t0nydThupli
    Fedora - A modern, free, and open source Operating System. https://getfedora.org/

    traveller, interloper, anomaly, iteration


  • OzmodanOzmodan Member EpicPosts: 9,726
    Ridelynn said:
    https://www.forbes.com/sites/jasonevangelho/2018/10/09/intels-i9-9900k-vs-ryzen-2700x-gaming-benchmarks-are-misleading-period/#35fb2b4b4e4e

    This was an interesting read. I don't know that it's true or not.

    If it is true, I think it says more about Intel as a company than it does about the 9000 series CPUs.
    Seems this is very true.  Intel has major egg on their face.  While this is a 30 minute thread they pretty much nail Intel with a lot of untruths on the performance assertations.



    Makes the people at Principle Technologies look like a bunch of shills.
    TorvalAsm0deusThupli
  • KellerKeller Member UncommonPosts: 602
    I delayed buying a new processor for 2 years, waiting for the new architecture. Last June I bought the anniversary cpu. Now I won't read any hardware websites for the next 2 years, but I don't mind reading this. This won't outshine my cpu.
  • RidelynnRidelynn Member EpicPosts: 7,143
    So the new scandal here:

    https://www.google.com/amp/s/www.techspot.com/amp/news/77313-do-need-re-review-core-i9-9900k.html

    Most motherboards aren’t enforcing Intel Power States properly - which means that they are “overclocking” by default.

    That really isn’t news that an enthusiast board have a default setting that enables some form of overclock. The scandal is that out of all Z370 boards, under “stock” (not the same as default - this should be the baseline Intel stock setting) - all manufacturers except ASUS were still ignoring power limitations. Under fully loaded conditions, the official TDP of 95 W is being blown past, with chips running in excess of 150 W

    Overclocking isn’t a bad thing. So long as you realize your doing it and understand the risks. I don’t know if it’s Intel pushing faulty power state specs to motherboard manufacturers for their firmware (the author finds it odd all save one are exhibiting the same behavior), or if it’s a conspiracy of many vendors. Or is it intentional to make the CPU look more attractive in multithreaded applications versus some other unnamed CPU with many cores available.


    VrikaGdemamiTorvalThupli
  • IsilithTehrothIsilithTehroth Member UncommonPosts: 588
    2 things here.  Either Intel has gotten extremely lazy or tech is just topped out for the time being.  Not sure which but an i7 4770k is still very viable and it is now 5 generations later.  That should not be the case.
    Honestly a stock sandbridge is still able to handle any title out there. My 3570k ivybridge isn't bottlenecking me at all despite what people clamour.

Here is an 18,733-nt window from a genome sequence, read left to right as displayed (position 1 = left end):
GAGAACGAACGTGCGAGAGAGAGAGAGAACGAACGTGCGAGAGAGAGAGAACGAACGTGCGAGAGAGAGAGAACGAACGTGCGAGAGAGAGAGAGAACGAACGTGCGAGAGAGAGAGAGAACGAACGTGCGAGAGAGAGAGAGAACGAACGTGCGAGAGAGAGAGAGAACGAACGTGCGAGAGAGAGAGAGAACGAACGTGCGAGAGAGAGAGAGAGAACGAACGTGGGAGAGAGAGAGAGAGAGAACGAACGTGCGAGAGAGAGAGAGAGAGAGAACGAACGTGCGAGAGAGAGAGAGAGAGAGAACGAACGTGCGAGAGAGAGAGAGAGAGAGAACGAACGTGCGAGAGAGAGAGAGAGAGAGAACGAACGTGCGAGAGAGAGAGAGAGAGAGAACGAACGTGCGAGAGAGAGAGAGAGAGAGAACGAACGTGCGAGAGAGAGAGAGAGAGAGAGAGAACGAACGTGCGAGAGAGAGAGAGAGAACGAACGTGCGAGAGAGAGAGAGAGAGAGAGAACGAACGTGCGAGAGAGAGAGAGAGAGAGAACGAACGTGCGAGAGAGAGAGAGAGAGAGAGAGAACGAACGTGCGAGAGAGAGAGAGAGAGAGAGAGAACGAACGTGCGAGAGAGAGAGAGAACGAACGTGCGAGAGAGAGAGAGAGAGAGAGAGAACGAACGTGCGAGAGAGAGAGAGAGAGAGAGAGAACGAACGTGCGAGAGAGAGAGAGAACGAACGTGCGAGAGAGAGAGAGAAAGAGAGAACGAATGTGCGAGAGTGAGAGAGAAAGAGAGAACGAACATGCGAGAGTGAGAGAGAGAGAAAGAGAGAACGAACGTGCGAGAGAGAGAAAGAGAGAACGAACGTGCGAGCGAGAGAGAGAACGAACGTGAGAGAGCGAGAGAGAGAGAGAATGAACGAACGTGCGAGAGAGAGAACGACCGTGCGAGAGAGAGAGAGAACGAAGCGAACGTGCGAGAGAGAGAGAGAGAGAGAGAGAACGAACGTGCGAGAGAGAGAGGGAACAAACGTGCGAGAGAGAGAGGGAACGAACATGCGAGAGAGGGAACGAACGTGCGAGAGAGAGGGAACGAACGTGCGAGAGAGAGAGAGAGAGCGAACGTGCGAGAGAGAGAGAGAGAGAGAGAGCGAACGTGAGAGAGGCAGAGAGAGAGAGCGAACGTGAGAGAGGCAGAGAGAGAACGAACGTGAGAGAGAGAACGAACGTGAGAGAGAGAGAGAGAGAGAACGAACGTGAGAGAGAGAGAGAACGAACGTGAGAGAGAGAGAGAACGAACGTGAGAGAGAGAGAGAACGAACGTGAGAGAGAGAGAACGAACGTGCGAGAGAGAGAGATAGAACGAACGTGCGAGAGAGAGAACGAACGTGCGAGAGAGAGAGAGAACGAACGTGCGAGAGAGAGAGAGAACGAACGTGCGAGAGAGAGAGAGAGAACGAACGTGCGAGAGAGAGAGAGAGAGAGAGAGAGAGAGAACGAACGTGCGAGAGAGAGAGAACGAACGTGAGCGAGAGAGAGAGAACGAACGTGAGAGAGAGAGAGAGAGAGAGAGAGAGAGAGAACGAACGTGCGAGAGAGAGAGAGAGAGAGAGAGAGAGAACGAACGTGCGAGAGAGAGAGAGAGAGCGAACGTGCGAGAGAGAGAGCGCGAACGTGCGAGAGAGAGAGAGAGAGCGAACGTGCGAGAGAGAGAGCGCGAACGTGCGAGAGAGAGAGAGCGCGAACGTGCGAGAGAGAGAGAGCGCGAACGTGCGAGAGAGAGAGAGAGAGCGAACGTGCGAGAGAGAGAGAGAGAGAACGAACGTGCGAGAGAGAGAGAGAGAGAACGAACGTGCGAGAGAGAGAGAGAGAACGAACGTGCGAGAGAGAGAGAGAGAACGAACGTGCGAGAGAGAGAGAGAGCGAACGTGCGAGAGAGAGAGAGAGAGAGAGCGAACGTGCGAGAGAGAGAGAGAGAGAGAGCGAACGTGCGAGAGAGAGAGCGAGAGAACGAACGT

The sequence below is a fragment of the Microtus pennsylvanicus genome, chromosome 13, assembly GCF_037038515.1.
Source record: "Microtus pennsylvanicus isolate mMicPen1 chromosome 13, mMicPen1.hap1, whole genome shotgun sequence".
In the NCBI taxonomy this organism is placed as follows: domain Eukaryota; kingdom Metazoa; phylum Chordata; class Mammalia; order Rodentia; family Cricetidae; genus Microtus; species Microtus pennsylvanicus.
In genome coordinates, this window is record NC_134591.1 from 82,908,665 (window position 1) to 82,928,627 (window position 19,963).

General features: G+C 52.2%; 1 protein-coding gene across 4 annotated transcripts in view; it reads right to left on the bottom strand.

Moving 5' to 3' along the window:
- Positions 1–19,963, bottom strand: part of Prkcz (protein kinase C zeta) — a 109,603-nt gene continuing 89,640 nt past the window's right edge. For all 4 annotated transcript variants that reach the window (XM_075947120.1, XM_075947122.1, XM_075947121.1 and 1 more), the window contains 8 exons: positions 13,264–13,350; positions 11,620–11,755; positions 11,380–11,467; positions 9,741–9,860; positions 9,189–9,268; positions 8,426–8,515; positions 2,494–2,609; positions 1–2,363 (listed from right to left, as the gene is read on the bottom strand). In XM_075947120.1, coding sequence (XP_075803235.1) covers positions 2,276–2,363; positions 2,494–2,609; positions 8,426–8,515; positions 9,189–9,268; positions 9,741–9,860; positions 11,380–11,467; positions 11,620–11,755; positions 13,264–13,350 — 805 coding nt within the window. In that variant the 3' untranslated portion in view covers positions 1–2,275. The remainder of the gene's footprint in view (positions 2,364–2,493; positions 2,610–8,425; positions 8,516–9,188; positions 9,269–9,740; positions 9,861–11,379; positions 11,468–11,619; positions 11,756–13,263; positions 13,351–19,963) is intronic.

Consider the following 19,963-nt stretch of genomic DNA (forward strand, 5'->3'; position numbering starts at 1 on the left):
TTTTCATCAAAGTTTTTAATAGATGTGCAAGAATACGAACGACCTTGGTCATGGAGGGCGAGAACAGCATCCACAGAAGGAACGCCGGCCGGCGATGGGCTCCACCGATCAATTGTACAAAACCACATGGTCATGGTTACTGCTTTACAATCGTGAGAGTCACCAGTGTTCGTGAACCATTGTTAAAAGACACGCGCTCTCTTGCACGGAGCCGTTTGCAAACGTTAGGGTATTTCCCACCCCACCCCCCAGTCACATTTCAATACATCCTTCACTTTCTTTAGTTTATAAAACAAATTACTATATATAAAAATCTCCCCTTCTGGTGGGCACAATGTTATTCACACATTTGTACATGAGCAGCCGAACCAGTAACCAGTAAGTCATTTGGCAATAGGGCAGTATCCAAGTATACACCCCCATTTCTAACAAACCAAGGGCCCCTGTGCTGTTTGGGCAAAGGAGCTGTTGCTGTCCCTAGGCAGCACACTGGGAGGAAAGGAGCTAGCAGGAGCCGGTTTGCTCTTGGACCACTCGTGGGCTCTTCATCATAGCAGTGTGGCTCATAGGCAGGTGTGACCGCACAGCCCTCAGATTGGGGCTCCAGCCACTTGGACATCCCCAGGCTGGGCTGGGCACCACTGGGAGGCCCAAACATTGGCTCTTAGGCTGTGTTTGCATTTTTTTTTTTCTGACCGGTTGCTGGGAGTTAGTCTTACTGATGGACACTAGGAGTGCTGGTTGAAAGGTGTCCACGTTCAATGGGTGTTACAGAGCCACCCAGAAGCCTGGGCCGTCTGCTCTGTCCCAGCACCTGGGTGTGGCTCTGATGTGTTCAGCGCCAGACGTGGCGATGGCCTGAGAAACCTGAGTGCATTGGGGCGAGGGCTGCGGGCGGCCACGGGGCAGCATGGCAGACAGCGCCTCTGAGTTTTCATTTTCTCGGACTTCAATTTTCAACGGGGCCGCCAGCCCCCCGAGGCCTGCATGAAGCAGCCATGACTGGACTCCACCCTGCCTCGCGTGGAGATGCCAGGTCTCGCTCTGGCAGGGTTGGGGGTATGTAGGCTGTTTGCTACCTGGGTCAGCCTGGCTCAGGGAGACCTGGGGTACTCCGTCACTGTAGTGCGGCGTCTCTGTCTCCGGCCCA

MurderHerd

  • VrikaVrika Member EpicPosts: 6,695
    edited November 2018
    Ridelynn said:
    So the new scandal here:

    https://www.google.com/amp/s/www.techspot.com/amp/news/77313-do-need-re-review-core-i9-9900k.html

    Most motherboards aren’t enforcing Intel Power States properly - which means that they are “overclocking” by default.

    That really isn’t news that an enthusiast board have a default setting that enables some form of overclock. The scandal is that out of all Z370 boards, under “stock” (not the same as default - this should be the baseline Intel stock setting) - all manufacturers except ASUS were still ignoring power limitations. Under fully loaded conditions, the official TDP of 95 W is being blown past, with chips running in excess of 150 W

    Overclocking isn’t a bad thing. So long as you realize your doing it and understand the risks. I don’t know if it’s Intel pushing faulty power state specs to motherboard manufacturers for their firmware (the author finds it odd all save one are exhibiting the same behavior), or if it’s a conspiracy of many vendors. Or is it intentional to make the CPU look more attractive in multithreaded applications versus some other unnamed CPU with many cores available.
    Ty for info.

    I'm sensitive to how much noise my computer makes when I'm doing quiet work, and if the CPU generates 50% more heat than specified then for me that CPU is unusable due to cooler noise.
     
  • Jean-Luc_PicardJean-Luc_Picard Member LegendaryPosts: 8,461
    Well, I got my 9700k upgrade from work as usual, along with a new Z390 MB to go with it.
    The processor is a beast... I lost 4 cores compared to the 8700k, but I have 8 real cores without hyperthreading and the CPU crushes the competition. Rizen needs 16 logical cores to beat it.

    For gaming, the 9700k is the new 4790k.

    I'm very happy of my upgrade.
    RidelynnOzmodangervaise1
    "The ability to speak doesn't make you intelligent" - Qui-gon Jinn in Star Wars.
    After many years of reading Internet forums, there's no doubt that neither does the ability to write.
    CPU: Intel Core I7 9700k (4.90ghz) - GPU: ASUS Dual GeForce RTX 2070 SUPER EVO 8GB DDR6 - RAM: 32GB Kingston HyperX Predator DDR4 3000 - Motherboard: Gigabyte Z390 Aorus Ultra - PSU: Antec TruePower New 750W - Storage: Kingston KC1000 NVMe 960gb SSD and 2x1TB WD Velociraptor HDDs (Raid 0) - Main display: Samsung U32J590 32" 4K monitor - Second display: Philips 273v 27" monitor - VR: Pimax 8K headset - Sound: Sony STR-DH550 AV Receiver HDMI linked with the GPU and the TV, with Jamo S 426 HS 3 5.0 speakers and Pioneer S-21W subwoofer - OS: Windows 10 Pro 64 bits.


  • 13lake13lake Member UncommonPosts: 718
    edited November 2018
    Rizen needs 16 logical cores to beat it.
    Ryzen needs 7nm so it can clock better at lower power consumption, and the new chiplet design with 8 cores per die to reduce the latency :), march-april can't come fast enough
    SlyLoKGdemamiThupli
  • KajidourdenKajidourden Member EpicPosts: 3,026
    2 things here.  Either Intel has gotten extremely lazy or tech is just topped out for the time being.  Not sure which but an i7 4770k is still very viable and it is now 5 generations later.  That should not be the case.
    This is what I have now, lmao.  I'm glad for it personally.  I only really needed to upgrade my GPU to get back to max settings.
  • QuizzicalQuizzical Member LegendaryPosts: 22,652
    13lake said:
    Rizen needs 16 logical cores to beat it.